Future-proofing Funan mall

Future-proofing Funan mall
The new Funan mall will sport cutting- edge features such as open studios where classes can be held for the public.
PHOTO: WOODS BAGOT

It will take three years before the new Funan mall is completed, so architecture firm Woods Bagot has designed features that will make version 2.0 "future-proofed".

When the mall is unveiled in 2019, shoppers will not see trimmings of a regular mall or a traditional layout.

The former Funan DigitaLife Mall closed for redevelopment on June 30 after 31 years.

Read also: Funan mall: Soon, a fading memory

Mr Mark Mitcheson-Low, 58, Woods Bagot's regional executive chairman, says: "Everyone in the business of doing malls will get better at building them.

"It is what you do and how you do it that changes the perception of the product."

Early plans for Funan, which is owned by CapitaLand Mall Trust, show a fresh, modern-looking building, with a facade clad with perforated, diagonally folded panels.

The interiors will be filled with features that adapt to the future retail scene and cater to shoppers who want a tailored experience instead of being bombarded with typical offerings, says Mr Mitcheson- Low.

The centrepiece of the new mall is "The Tree of Life".

A wood- and-steel structure spanning the mall's six levels, it will run through the mixed-used development and house design ateliers and open studios where classes can be held for the public.

There will also be "passion clusters" organised around themes such as technology, fitness and food, where new-to-market or up-and-coming retailers can showcase their designs and products.

Level 4 will house a "Makers and Hackers" space for hobbyists and entrepreneurs to work on their creations.

There are also plans to give local fashion and lifestyle designs more room in the retail space.

It will also not be unusual to see cyclists zipping through the mall on their two-wheelers as they head to bike shops or refuel at cafes.

Those who are heading to the office after a ride can freshen up at the shower areas.

A 4,000 sq ft rooftop urban garden will tap the popular trend of urbanites growing their own food.

There will also be two office towers and a residential tower.

It is a massive $560-million makeover for the mall, which was previously dominated by stores selling IT products, with a hodge-podge of eateries and music stores and schools thrown in.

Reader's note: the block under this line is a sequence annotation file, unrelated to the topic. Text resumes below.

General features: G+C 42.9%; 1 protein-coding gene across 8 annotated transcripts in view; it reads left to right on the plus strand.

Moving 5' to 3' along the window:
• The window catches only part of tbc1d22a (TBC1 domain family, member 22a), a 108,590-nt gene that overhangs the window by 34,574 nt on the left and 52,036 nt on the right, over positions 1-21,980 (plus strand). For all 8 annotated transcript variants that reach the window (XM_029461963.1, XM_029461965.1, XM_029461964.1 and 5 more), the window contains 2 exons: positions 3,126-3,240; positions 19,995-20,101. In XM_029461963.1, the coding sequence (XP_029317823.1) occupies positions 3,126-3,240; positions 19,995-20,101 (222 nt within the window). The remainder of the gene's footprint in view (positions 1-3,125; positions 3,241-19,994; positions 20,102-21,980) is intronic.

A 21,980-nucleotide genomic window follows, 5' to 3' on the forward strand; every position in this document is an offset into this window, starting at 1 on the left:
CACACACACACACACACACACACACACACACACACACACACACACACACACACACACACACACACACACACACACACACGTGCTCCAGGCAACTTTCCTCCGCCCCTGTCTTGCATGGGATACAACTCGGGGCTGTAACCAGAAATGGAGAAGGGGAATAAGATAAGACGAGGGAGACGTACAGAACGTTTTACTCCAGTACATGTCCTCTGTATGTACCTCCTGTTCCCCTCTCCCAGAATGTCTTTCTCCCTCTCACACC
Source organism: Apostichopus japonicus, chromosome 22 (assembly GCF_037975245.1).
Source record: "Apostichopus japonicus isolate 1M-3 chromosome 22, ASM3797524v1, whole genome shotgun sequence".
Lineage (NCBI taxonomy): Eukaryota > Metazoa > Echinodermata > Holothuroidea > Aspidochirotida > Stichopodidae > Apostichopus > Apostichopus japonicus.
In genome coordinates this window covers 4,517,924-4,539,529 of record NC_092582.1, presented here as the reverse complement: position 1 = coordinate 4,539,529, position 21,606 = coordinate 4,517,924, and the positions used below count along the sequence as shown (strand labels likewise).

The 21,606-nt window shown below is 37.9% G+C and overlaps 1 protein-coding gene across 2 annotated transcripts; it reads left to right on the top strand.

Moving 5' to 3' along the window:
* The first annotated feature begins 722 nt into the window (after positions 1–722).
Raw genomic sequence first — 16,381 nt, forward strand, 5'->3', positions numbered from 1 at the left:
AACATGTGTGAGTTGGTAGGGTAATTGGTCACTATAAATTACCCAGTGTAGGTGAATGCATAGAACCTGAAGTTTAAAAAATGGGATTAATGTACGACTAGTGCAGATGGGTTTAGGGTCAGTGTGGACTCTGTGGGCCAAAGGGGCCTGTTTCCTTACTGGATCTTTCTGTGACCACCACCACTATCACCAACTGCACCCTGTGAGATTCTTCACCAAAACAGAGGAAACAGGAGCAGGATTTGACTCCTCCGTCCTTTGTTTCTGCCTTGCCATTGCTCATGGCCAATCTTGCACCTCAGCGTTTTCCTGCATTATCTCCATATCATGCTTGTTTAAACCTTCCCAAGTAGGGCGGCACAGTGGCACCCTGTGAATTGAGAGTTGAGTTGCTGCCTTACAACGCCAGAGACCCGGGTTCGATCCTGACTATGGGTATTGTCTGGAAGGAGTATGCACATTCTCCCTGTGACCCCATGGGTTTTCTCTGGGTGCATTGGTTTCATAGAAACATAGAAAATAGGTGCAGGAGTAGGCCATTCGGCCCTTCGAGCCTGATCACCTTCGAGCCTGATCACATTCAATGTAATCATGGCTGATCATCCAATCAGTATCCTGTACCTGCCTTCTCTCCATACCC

Mr Frank Alvarez, 53, associate principal and global retail leader at Woods Bagot, who worked on Funan's design, says the features are a response to the new demands of today's shopper.

The global architecture practice opened a Singapore office in October and previously worked on projects here with clients such as Google and Singtel.

For Funan, the initial brief from the client was to renovate the ageing building, which opened in 1985 as Funan Centre. It was renamed Funan The IT Mall in 1997, and then Funan DigitaLife Mall in 2005.

It had many highlights, including having the first air-conditioned foodcourt. IT retailer Challenger Technologies opened its first outlet there, a megastore that was also Challenger's flagship store, at 53,000 sq ft.

Mr Alvarez says that while the mall was a familiar place, there was " impetus for change" as its developer CapitaLand Mall Trust wanted something different.

"Online shopping is a big challenger to physical shopping, and even with the latter, people are spoilt for choice. There's an attraction to certain stores, but not necessarily to a mall," adds Mr Alvarez, who has worked on large shopping complexes around the world since 1986.

So, the new look will give the regular Funan shopper more, beyond just their digital needs.

Mr Alvarez says: "They will still be familiar with Funan. We don't want to change the customers Funan had, but we want to tap into the rest of their life.

"We think that Funan mall can be reflective of personal life and have a little bit of everything."

natashaz@sph.com.sg


This article was first published on December 24, 2016.
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